Watch your form. Pay close attention to your upper body, don't slouch over the handlebars. Keep your torso lifted, shoulders relaxed and head lifted.
Don't be afraid to stand. If you're really getting into your ride and want to vary the intensity, crank up the resistance and pedal while standing out of your seat. It adds some variety and helps prevent a sore butt from sitting.
The 30-Minute Workout
Begin with a 5 minute warm-up pedaling slowly, without resistance. Concentrate on your form and gradually start building speed to a level that puts you into your
target heart rate zone. Work in your target heart rate zone for 20 minutes while varying your speed and resistance. Spend the last 5 minutes cooling down by gradually slowing your pedaling speed and reducing resistance. Don't stop abruptly, use this time to let your body cool off and get your heart rate down. As your heart rate begins to decrease, let go of the handlebars, sit upright and loosen up your upper body. Try doing neck and shoulder rolls, stretch your torso by reaching up to the ceiling with your hands and cross your arms in front and give yourself a hug while you stretch out your upper back.
Climbing stairs is another popular activity that provides a great calorie burn. Stair machines are lower impact and don't place a great deal of stress on your joints. These are fairly easy machines to master once you get the feel and get a rhythm going. A few pointers though:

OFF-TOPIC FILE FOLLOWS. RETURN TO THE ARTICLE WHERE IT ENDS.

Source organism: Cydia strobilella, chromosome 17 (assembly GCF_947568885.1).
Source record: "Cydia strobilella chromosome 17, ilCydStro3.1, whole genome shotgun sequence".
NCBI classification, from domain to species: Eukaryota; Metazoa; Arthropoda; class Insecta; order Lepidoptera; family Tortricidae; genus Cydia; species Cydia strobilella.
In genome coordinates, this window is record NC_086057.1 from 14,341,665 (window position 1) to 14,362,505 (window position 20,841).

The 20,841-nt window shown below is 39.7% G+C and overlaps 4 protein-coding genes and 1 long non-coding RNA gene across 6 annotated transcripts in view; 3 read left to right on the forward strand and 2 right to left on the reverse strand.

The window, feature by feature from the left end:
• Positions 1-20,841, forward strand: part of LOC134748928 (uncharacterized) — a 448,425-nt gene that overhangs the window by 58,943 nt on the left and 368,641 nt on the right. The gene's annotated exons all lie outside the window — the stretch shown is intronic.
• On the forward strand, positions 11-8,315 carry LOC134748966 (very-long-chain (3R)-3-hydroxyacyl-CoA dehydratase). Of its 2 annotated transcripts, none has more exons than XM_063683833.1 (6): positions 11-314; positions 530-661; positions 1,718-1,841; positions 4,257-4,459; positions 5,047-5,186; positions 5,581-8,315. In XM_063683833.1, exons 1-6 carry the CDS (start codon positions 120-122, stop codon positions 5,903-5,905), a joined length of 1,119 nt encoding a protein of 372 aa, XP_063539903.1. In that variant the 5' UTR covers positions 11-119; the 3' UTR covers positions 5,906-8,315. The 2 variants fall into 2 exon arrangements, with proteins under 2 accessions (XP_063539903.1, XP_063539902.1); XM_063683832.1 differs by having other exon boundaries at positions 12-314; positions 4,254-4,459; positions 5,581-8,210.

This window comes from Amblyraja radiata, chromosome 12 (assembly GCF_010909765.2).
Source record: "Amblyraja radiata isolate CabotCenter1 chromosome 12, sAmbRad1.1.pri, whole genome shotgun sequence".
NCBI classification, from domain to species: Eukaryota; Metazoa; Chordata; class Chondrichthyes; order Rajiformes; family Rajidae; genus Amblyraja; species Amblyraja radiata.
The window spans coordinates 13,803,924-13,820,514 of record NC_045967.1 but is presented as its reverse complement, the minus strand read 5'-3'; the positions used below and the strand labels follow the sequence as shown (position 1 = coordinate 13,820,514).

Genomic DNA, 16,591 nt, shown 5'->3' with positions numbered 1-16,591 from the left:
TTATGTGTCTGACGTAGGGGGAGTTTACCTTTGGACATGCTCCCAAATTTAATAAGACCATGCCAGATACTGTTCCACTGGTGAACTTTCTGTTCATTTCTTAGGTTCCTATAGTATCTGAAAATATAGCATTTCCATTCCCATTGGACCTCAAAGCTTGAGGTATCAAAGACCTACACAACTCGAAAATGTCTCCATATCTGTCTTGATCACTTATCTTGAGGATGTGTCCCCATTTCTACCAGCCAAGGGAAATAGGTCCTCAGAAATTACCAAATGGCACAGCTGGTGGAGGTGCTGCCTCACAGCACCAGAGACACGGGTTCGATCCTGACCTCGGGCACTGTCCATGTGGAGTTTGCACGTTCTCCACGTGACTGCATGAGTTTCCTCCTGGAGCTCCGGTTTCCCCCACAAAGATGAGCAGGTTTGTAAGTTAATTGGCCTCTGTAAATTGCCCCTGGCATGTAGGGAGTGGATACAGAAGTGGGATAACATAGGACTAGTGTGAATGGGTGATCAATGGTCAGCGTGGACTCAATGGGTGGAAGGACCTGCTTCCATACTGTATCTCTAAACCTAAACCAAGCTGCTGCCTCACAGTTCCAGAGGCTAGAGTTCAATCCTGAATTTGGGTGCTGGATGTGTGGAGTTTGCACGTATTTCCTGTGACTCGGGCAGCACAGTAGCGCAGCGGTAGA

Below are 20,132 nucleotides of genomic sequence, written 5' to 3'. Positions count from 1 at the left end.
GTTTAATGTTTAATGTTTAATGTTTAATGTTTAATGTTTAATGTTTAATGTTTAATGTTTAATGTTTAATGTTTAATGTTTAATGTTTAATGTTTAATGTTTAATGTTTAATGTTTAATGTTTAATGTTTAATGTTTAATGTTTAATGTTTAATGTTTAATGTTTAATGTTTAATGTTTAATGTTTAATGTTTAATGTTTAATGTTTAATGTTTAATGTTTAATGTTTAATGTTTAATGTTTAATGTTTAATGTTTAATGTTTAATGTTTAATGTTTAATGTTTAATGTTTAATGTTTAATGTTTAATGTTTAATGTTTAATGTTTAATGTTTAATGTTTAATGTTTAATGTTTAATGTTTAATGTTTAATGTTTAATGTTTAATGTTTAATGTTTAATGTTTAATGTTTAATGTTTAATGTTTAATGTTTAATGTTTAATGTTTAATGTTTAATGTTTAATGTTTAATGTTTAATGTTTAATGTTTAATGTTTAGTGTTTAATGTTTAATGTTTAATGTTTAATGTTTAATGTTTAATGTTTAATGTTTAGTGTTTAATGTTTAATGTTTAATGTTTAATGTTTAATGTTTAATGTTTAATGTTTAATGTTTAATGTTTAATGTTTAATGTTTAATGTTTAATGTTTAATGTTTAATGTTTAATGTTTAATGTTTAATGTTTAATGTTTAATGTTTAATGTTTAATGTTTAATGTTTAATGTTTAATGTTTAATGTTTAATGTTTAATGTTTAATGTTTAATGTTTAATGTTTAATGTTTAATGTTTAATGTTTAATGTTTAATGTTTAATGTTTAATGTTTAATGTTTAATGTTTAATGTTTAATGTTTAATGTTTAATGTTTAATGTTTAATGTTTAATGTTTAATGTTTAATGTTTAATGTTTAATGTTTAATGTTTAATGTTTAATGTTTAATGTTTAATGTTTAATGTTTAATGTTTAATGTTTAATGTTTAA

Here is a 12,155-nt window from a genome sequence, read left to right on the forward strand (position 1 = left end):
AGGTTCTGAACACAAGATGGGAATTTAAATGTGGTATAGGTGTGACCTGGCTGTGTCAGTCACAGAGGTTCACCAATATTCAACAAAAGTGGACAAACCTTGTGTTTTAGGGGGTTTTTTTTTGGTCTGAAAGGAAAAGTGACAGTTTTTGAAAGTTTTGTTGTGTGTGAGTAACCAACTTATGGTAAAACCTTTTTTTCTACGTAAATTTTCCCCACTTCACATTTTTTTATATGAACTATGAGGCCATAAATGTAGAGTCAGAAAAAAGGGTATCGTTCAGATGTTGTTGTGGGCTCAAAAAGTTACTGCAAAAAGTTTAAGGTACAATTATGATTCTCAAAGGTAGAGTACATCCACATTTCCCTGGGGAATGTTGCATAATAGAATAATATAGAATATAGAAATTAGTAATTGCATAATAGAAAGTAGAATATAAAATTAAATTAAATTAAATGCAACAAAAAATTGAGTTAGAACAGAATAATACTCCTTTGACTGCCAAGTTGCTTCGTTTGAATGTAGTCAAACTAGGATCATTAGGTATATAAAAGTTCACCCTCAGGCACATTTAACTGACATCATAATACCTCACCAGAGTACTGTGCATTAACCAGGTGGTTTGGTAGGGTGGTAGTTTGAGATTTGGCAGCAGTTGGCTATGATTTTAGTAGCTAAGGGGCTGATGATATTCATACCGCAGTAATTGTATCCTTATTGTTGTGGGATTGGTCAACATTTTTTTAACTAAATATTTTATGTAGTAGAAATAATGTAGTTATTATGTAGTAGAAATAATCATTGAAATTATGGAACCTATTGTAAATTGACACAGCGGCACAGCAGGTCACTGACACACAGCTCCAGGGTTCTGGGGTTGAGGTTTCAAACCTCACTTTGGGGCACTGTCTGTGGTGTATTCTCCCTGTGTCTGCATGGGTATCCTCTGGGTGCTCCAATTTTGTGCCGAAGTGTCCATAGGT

Don't lean on the handrails. This is perhaps the most common mistake stair climbers make. Leaning on the handrails significantly decreases the effect of the workout (okay, let's be honest... it's cheating!)
Keep your body centered. When you first start out on the stair machine, keeping your body centered over the stair pedals can be easier said than done. Lightly hold the handrails to help keep yourself directly over the pedals until you gain some equilibrium on the machine.
Pay attention to your form. Maintain an erect, natural posture, head up, shoulders relaxed and hands gently holding on to the handrails.
The 30-Minute Workout
Begin with a 5 minute warm-up slowly climbing the stairs. Concentrate on your form and center your body over the pedals. Gradually build your climbing speed and resistance to a level that puts you into your
target heart rate zone. Stay in your target heart rate zone for 20 minutes. During this time, vary your stepping speed, resistance and the depth of your steps. Taking slow deep steps will work your muscles differently than taking short quick steps and will provide your muscles with a well rounded workout. When you feel you've mastered your balance using the handrails, let go with one hand and alternate with the other. Pump your arm in the same motion you would walking up a flight of stairs. When that gets comfortable, let go of the handrails with both hands and learn to step without using the rails. You'll get the maximum effect of your workout this way and gain a great sense of balance! The last 5 minutes are spent cooling down. Gradually slow your speed and resistance. Don't stop abruptly, use this time to let your body cool off and get your heart rate down. Once you get to a pace that's slow and easy, do some neck and shoulder rolls and shake out your arms and hands.
This machine simulates cross-country skiing. If you're lucky enough to have access to one, it's a terrific workout with virtually no impact on your joints. It takes a little getting used to at first, but with a bit of practice you'll be skiing across the tundra! To get started, step into the toe cups and lean slightly forward into the hip pad. The hip pad should be adjusted to approximately an inch below your bellybutton. Adjust the lower body resistance to 3-5 pounds, hand grip resistance should be little to none and begin without any elevation.